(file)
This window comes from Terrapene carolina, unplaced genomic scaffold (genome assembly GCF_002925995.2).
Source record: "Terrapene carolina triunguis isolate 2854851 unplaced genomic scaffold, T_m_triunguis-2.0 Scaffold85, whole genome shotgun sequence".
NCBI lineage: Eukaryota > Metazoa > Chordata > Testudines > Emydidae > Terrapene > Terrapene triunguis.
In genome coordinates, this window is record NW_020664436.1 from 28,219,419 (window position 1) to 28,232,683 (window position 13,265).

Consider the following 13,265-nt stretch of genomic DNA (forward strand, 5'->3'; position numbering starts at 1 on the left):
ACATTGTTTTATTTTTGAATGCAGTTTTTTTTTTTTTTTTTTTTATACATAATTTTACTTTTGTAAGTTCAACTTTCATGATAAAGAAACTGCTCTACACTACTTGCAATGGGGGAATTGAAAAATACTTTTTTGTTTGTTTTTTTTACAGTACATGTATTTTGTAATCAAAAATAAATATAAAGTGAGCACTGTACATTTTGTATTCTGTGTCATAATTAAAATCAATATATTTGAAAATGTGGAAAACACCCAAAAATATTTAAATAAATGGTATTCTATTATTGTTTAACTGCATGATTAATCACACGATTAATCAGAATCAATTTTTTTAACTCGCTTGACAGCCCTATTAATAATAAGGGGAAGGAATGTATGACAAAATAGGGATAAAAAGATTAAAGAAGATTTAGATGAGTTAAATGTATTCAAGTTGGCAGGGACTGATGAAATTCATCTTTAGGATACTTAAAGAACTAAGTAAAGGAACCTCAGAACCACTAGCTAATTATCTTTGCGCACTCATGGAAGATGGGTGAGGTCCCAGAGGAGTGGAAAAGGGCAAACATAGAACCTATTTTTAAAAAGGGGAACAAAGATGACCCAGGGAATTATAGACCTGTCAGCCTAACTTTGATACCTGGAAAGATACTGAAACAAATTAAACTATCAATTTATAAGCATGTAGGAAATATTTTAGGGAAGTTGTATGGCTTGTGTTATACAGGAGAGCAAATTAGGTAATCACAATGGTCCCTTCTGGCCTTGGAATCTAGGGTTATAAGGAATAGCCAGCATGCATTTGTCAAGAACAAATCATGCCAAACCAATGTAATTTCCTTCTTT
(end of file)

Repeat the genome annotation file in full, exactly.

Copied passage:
This window comes from Terrapene carolina, unplaced genomic scaffold (genome assembly GCF_002925995.2).
Source record: "Terrapene carolina triunguis isolate 2854851 unplaced genomic scaffold, T_m_triunguis-2.0 Scaffold85, whole genome shotgun sequence".
NCBI lineage: Eukaryota > Metazoa > Chordata > Testudines > Emydidae > Terrapene > Terrapene triunguis.
In genome coordinates, this window is record NW_020664436.1 from 28,219,419 (window position 1) to 28,232,683 (window position 13,265).

Consider the following 13,265-nt stretch of genomic DNA (forward strand, 5'->3'; position numbering starts at 1 on the left):
ACATTGTTTTATTTTTGAATGCAGTTTTTTTTTTTTTTTTTTTTATACATAATTTTACTTTTGTAAGTTCAACTTTCATGATAAAGAAACTGCTCTACACTACTTGCAATGGGGGAATTGAAAAATACTTTTTTGTTTGTTTTTTTTACAGTACATGTATTTTGTAATCAAAAATAAATATAAAGTGAGCACTGTACATTTTGTATTCTGTGTCATAATTAAAATCAATATATTTGAAAATGTGGAAAACACCCAAAAATATTTAAATAAATGGTATTCTATTATTGTTTAACTGCATGATTAATCACACGATTAATCAGAATCAATTTTTTTAACTCGCTTGACAGCCCTATTAATAATAAGGGGAAGGAATGTATGACAAAATAGGGATAAAAAGATTAAAGAAGATTTAGATGAGTTAAATGTATTCAAGTTGGCAGGGACTGATGAAATTCATCTTTAGGATACTTAAAGAACTAAGTAAAGGAACCTCAGAACCACTAGCTAATTATCTTTGCGCACTCATGGAAGATGGGTGAGGTCCCAGAGGAGTGGAAAAGGGCAAACATAGAACCTATTTTTAAAAAGGGGAACAAAGATGACCCAGGGAATTATAGACCTGTCAGCCTAACTTTGATACCTGGAAAGATACTGAAACAAATTAAACTATCAATTTATAAGCATGTAGGAAATATTTTAGGGAAGTTGTATGGCTTGTGTTATACAGGAGAGCAAATTAGGTAATCACAATGGTCCCTTCTGGCCTTGGAATCTAGGGTTATAAGGAATAGCCAGCATGCATTTGTCAAGAACAAATCATGCCAAACCAATGTAATTTCCTTCTTT